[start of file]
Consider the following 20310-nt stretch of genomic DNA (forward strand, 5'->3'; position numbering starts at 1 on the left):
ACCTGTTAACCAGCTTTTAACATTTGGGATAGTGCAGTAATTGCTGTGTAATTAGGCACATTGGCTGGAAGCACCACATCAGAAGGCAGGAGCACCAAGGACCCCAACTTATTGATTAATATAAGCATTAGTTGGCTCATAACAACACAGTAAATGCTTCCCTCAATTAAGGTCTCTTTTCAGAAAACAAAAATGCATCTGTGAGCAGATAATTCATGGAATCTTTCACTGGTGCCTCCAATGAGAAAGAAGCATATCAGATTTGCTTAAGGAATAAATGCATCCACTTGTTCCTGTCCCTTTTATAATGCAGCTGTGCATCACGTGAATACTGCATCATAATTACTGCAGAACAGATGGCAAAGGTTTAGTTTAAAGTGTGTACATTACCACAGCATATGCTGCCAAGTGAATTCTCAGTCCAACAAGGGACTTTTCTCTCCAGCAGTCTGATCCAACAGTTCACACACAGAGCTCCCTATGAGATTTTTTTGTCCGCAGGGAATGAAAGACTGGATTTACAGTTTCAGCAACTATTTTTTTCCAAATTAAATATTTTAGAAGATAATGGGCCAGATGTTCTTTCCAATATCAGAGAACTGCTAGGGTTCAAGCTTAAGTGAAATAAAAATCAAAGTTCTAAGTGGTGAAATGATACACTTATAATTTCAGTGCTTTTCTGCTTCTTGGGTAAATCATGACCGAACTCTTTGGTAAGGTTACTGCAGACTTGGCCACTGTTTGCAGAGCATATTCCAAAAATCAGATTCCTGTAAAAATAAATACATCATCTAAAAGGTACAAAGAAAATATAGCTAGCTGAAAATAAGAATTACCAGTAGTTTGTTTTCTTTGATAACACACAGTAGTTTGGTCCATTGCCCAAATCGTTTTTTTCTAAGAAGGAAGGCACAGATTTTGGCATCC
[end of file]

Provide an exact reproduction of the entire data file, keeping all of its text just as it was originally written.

Consider the following 20310-nt stretch of genomic DNA (forward strand, 5'->3'; position numbering starts at 1 on the left):
ACCTGTTAACCAGCTTTTAACATTTGGGATAGTGCAGTAATTGCTGTGTAATTAGGCACATTGGCTGGAAGCACCACATCAGAAGGCAGGAGCACCAAGGACCCCAACTTATTGATTAATATAAGCATTAGTTGGCTCATAACAACACAGTAAATGCTTCCCTCAATTAAGGTCTCTTTTCAGAAAACAAAAATGCATCTGTGAGCAGATAATTCATGGAATCTTTCACTGGTGCCTCCAATGAGAAAGAAGCATATCAGATTTGCTTAAGGAATAAATGCATCCACTTGTTCCTGTCCCTTTTATAATGCAGCTGTGCATCACGTGAATACTGCATCATAATTACTGCAGAACAGATGGCAAAGGTTTAGTTTAAAGTGTGTACATTACCACAGCATATGCTGCCAAGTGAATTCTCAGTCCAACAAGGGACTTTTCTCTCCAGCAGTCTGATCCAACAGTTCACACACAGAGCTCCCTATGAGATTTTTTTGTCCGCAGGGAATGAAAGACTGGATTTACAGTTTCAGCAACTATTTTTTTCCAAATTAAATATTTTAGAAGATAATGGGCCAGATGTTCTTTCCAATATCAGAGAACTGCTAGGGTTCAAGCTTAAGTGAAATAAAAATCAAAGTTCTAAGTGGTGAAATGATACACTTATAATTTCAGTGCTTTTCTGCTTCTTGGGTAAATCATGACCGAACTCTTTGGTAAGGTTACTGCAGACTTGGCCACTGTTTGCAGAGCATATTCCAAAAATCAGATTCCTGTAAAAATAAATACATCATCTAAAAGGTACAAAGAAAATATAGCTAGCTGAAAATAAGAATTACCAGTAGTTTGTTTTCTTTGATAACACACAGTAGTTTGGTCCATTGCCCAAATCGTTTTTTTCTAAGAAGGAAGGCACAGATTTTGGCATCC